Next up in our 2021-2022 Clippers player season preview series is veteran big man Serge Ibaka.
Years in NBA: 12
Key Stats: 41 games, 11.1 points, 6.7 rebounds, 1.8 assists, 1.1 blocks, on 51.0/33.9/81.1 shooting splits
Contract Status: Serge Ibaka signed a 2-year, $19M contract with the Clippers during the 2020 free agency period, which included a player option for the second year. He picked up his $9.7M option this summer, opting into the final year of his deal.
I’ve held steady on my belief that the main reason many of us often felt so “meh” with Serge last season was because he was starting and playing more minutes than Zu, who was clearly the more impactful player of the two. It only validated our frustrations once Zu took over the starting center spot following Serge’s injury, and the Clippers looked much better, especially defensively. However, that doesn’t mean that Serge was a bad player last year. In fact, should Serge be relegated to Zu’s backup (expected) playing 15-20 minutes a night, even the decreased production we got from him last season would make him one of the better second-unit bigs in the league — something we initially anticipated when he was signed.
Now, there’s obviously room for improvement heading into year two with the team. I expect a fully healthy, or at least a more healthy, Ibaka will shoot the ball better from deep. His 33.9 percent last year marked his lowest since leaving Oklahoma City in 2017. Yet, there’s no telling when exactly we’ll get to see Serge on the floor during game nights, as Lawrence Frank recently mentioned during media availability how the 12-year center would be limited to non-contact participation during training camp as he works his way back following the procedure that Ibaka had on his back.
Once upon a time, Serge Ibaka was the premier shot-blocker in the NBA. He led the league in blocked shots across the last decade and is second amongst all active players in career blocks. His numbers have declined in that category over recent years, but part of the reason for the decline in his averages per game is due to the way that the game has changed over the years, which would be the emphasis on jump shooting. Still, while he’s not the All-NBA Defensive player he used to be, Serge is still good at taking shots out of the air and erasing shots at the rim.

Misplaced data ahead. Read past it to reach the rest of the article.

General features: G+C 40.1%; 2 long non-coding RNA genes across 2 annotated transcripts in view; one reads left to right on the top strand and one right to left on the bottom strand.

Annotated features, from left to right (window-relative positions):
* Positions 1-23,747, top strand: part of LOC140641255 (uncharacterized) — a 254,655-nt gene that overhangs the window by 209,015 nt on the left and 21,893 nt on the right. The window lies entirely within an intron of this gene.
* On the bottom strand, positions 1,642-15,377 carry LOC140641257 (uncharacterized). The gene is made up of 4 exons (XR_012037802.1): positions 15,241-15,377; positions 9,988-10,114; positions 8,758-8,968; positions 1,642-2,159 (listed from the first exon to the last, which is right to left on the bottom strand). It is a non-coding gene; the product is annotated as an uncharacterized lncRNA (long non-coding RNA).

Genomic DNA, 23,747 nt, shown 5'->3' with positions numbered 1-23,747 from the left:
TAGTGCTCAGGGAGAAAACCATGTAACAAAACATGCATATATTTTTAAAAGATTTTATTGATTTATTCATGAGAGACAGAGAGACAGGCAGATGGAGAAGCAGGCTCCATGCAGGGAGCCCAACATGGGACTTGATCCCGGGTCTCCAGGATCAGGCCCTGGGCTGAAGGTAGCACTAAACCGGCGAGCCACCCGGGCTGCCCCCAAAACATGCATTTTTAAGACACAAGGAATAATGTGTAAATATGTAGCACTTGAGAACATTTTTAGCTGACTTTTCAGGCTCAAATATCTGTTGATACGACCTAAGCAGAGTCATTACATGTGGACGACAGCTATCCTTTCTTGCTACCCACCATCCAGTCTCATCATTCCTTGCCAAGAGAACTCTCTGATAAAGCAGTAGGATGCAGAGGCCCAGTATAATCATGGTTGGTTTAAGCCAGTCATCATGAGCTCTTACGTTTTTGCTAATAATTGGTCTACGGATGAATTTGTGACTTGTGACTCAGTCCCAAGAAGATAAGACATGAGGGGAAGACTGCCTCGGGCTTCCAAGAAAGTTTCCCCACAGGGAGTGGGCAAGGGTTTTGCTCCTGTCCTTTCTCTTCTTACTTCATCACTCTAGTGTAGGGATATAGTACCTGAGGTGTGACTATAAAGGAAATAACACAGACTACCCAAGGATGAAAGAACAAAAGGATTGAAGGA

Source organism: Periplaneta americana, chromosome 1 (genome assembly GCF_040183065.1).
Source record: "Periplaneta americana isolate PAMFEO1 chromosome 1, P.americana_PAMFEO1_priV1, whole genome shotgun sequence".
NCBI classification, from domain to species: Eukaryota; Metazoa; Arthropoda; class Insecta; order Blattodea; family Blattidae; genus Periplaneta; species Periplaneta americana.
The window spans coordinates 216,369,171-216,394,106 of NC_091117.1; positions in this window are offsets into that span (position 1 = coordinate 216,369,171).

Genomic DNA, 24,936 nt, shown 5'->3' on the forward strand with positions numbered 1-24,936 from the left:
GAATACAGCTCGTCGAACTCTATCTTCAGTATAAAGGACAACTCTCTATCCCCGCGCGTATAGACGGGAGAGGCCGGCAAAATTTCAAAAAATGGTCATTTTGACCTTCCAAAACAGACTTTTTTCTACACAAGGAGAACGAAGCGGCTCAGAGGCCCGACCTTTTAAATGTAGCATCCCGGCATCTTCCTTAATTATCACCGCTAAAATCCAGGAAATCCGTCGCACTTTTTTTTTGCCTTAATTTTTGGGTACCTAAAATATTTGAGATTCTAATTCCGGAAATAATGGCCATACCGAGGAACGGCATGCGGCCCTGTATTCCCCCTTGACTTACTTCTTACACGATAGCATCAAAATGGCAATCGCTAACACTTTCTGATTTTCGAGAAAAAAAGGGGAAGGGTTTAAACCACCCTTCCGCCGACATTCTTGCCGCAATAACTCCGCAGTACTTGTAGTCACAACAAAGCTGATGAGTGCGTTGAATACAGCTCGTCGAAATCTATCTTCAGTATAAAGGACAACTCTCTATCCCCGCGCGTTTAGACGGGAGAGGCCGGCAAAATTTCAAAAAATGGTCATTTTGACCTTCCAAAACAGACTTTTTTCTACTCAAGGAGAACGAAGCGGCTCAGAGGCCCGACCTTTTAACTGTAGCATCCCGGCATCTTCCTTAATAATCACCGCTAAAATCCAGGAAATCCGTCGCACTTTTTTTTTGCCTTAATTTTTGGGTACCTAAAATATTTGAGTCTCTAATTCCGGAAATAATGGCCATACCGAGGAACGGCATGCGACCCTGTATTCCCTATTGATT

Shifting to the offensive end, Serge has developed a steady dribble-drive that stems from the threat he poses as an outside shooter — his drive-and-kick game often created good shots for his teammates last season. No, he’s not isolating his way from the perimeter to the paint, but his ability to utilize pump-fakes and attack close-outs was big for the Clippers’ offense. As his three-point percentage creeps back up near his 36 percent career average, more defenders will feel inclined to close hard more frequently, creating opportunities for Serge to “paint and spray.”
The Clippers’ near bottom-of-the-league pace hindered Serge’s frequency in shooting the trail three. Off the top of my head, I can’t imagine any times a Clipper pushed the ball in transition, got downhill, and flipped it back to Ibaka for a straightaway three from the top on the arc. This specific sequence was seen more regularly in Toronto with Kyle Lowry, Pascal Siakam, and Fred Van Vleet setting up Serge as he trailed the play, which would be wise for the Clippers to emphasize now that they have younger legs and athleticism to push.
Let’s all hope and pray that the Serge Ibaka post-isos are dead and gone. His inability to back his defender down and move him closer to the rim caused a ton of nasty-looking attempts that rarely found the bottom of the rim. Some of said attempts led to Ibaka’s mere 41.0 shooting percentage on non-restricted area shots in the paint, which is a career-low and a number that has rapidly decreased over the past four years. Much of the decline has to do with age and mileage. Last season, in particular, Serge’s elevation and effectiveness in the paint surely was impacted by the back injury that hampered him throughout the season. Combine that with the number of miles that his legs have endured over the course of 12 NBA seasons, and you get the poor percentage that marked Serge’s 2020 season.
Speaking of legs, the former defensive ace looked pretty slow laterally last season. It wasn’t notably awful or anything like that, but Ibaka had a hard time closing out and guarding the live dribble. It was most evident by how the Clippers’ staff chose to use him as a pick-and-roll defender. Ibaka often sat in a drop to prevent having to get too far away from the paint. The drop allowed for Serge to stay and contest shots at the rim, where he’s still perfectly fine, but I think most of the idea behind the scheme was to compensate for Serge’s decline in footspeed. Most of his efforts defending ball-handlers resulted in blow-by’s when stepping up too close and otherwise conceded jump shots in attempts not to get dribbled past.
Serge is a well-respected and highly-regarded NBA veteran. Despite the up-and-down 2020/21 season in which he dealt with injuries, he isn’t too far removed from a season that led him to become one of 2020s prized free agents. Hopefully, Serge’s #VIBEZ remains immaculate, and that his injuries are limited this upcoming season. That way, he can be integrated into the fold as a change-of-pace, true center that gives the Clippers a dimension that they often lacked last season.